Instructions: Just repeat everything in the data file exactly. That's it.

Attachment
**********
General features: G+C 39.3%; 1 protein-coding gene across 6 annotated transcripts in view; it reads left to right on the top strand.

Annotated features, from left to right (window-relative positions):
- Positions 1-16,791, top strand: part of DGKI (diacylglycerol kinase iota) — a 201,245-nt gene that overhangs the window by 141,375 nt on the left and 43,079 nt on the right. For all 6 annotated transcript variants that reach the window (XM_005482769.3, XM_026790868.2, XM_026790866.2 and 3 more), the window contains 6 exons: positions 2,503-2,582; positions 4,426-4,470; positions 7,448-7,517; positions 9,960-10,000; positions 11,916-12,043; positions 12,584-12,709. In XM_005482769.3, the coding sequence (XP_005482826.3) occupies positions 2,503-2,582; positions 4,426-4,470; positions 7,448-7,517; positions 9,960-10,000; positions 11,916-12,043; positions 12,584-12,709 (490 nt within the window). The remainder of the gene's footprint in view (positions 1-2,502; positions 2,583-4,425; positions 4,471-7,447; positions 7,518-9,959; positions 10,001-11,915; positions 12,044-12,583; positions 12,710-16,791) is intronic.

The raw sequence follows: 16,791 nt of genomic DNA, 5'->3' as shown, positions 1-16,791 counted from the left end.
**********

General features: G+C 39.3%; 1 protein-coding gene across 6 annotated transcripts in view; it reads left to right on the top strand.

Annotated features, from left to right (window-relative positions):
- Positions 1-16,791, top strand: part of DGKI (diacylglycerol kinase iota) — a 201,245-nt gene that overhangs the window by 141,375 nt on the left and 43,079 nt on the right. For all 6 annotated transcript variants that reach the window (XM_005482769.3, XM_026790868.2, XM_026790866.2 and 3 more), the window contains 6 exons: positions 2,503-2,582; positions 4,426-4,470; positions 7,448-7,517; positions 9,960-10,000; positions 11,916-12,043; positions 12,584-12,709. In XM_005482769.3, the coding sequence (XP_005482826.3) occupies positions 2,503-2,582; positions 4,426-4,470; positions 7,448-7,517; positions 9,960-10,000; positions 11,916-12,043; positions 12,584-12,709 (490 nt within the window). The remainder of the gene's footprint in view (positions 1-2,502; positions 2,583-4,425; positions 4,471-7,447; positions 7,518-9,959; positions 10,001-11,915; positions 12,044-12,583; positions 12,710-16,791) is intronic.

The raw sequence follows: 16,791 nt of genomic DNA, 5'->3' as shown, positions 1-16,791 counted from the left end.